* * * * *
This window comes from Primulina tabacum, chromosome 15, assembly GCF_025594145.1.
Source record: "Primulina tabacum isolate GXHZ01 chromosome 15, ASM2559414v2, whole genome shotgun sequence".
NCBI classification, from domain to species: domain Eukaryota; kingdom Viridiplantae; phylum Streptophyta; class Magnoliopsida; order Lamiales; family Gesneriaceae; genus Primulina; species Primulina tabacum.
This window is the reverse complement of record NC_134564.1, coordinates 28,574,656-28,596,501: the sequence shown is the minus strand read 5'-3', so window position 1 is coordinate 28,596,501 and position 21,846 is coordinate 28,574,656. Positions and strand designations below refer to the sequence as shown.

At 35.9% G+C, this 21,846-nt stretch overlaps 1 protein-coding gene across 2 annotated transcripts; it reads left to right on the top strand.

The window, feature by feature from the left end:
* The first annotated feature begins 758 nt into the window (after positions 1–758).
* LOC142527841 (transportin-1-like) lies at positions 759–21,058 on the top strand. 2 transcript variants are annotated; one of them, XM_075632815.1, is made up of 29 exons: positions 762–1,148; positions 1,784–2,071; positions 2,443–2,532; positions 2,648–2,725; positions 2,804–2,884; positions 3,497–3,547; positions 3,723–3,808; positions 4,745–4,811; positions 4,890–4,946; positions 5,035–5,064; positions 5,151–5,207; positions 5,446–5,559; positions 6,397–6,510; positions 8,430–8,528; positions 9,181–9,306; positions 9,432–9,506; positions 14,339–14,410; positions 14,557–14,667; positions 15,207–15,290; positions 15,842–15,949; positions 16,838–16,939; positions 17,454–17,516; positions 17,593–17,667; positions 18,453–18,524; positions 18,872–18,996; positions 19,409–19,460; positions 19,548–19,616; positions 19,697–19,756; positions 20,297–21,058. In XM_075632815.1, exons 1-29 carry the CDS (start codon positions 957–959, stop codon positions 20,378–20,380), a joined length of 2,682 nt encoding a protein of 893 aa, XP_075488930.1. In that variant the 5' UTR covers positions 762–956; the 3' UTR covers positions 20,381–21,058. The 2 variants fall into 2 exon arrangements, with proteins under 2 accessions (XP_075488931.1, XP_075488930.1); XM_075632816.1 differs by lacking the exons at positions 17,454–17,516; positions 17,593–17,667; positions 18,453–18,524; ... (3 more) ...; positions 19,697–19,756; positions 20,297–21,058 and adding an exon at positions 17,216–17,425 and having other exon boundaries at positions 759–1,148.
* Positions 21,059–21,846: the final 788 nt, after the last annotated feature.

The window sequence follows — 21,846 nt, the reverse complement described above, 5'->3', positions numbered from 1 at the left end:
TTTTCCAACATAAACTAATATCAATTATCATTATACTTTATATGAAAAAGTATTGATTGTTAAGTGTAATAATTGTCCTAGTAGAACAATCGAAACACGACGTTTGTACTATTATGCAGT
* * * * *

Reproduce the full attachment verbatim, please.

This window comes from Primulina tabacum, chromosome 15, assembly GCF_025594145.1.
Source record: "Primulina tabacum isolate GXHZ01 chromosome 15, ASM2559414v2, whole genome shotgun sequence".
NCBI classification, from domain to species: domain Eukaryota; kingdom Viridiplantae; phylum Streptophyta; class Magnoliopsida; order Lamiales; family Gesneriaceae; genus Primulina; species Primulina tabacum.
This window is the reverse complement of record NC_134564.1, coordinates 28,574,656-28,596,501: the sequence shown is the minus strand read 5'-3', so window position 1 is coordinate 28,596,501 and position 21,846 is coordinate 28,574,656. Positions and strand designations below refer to the sequence as shown.

At 35.9% G+C, this 21,846-nt stretch overlaps 1 protein-coding gene across 2 annotated transcripts; it reads left to right on the top strand.

The window, feature by feature from the left end:
* The first annotated feature begins 758 nt into the window (after positions 1–758).
* LOC142527841 (transportin-1-like) lies at positions 759–21,058 on the top strand. 2 transcript variants are annotated; one of them, XM_075632815.1, is made up of 29 exons: positions 762–1,148; positions 1,784–2,071; positions 2,443–2,532; positions 2,648–2,725; positions 2,804–2,884; positions 3,497–3,547; positions 3,723–3,808; positions 4,745–4,811; positions 4,890–4,946; positions 5,035–5,064; positions 5,151–5,207; positions 5,446–5,559; positions 6,397–6,510; positions 8,430–8,528; positions 9,181–9,306; positions 9,432–9,506; positions 14,339–14,410; positions 14,557–14,667; positions 15,207–15,290; positions 15,842–15,949; positions 16,838–16,939; positions 17,454–17,516; positions 17,593–17,667; positions 18,453–18,524; positions 18,872–18,996; positions 19,409–19,460; positions 19,548–19,616; positions 19,697–19,756; positions 20,297–21,058. In XM_075632815.1, exons 1-29 carry the CDS (start codon positions 957–959, stop codon positions 20,378–20,380), a joined length of 2,682 nt encoding a protein of 893 aa, XP_075488930.1. In that variant the 5' UTR covers positions 762–956; the 3' UTR covers positions 20,381–21,058. The 2 variants fall into 2 exon arrangements, with proteins under 2 accessions (XP_075488931.1, XP_075488930.1); XM_075632816.1 differs by lacking the exons at positions 17,454–17,516; positions 17,593–17,667; positions 18,453–18,524; ... (3 more) ...; positions 19,697–19,756; positions 20,297–21,058 and adding an exon at positions 17,216–17,425 and having other exon boundaries at positions 759–1,148.
* Positions 21,059–21,846: the final 788 nt, after the last annotated feature.

The window sequence follows — 21,846 nt, the reverse complement described above, 5'->3', positions numbered from 1 at the left end:
TTTTCCAACATAAACTAATATCAATTATCATTATACTTTATATGAAAAAGTATTGATTGTTAAGTGTAATAATTGTCCTAGTAGAACAATCGAAACACGACGTTTGTACTATTATGCAGT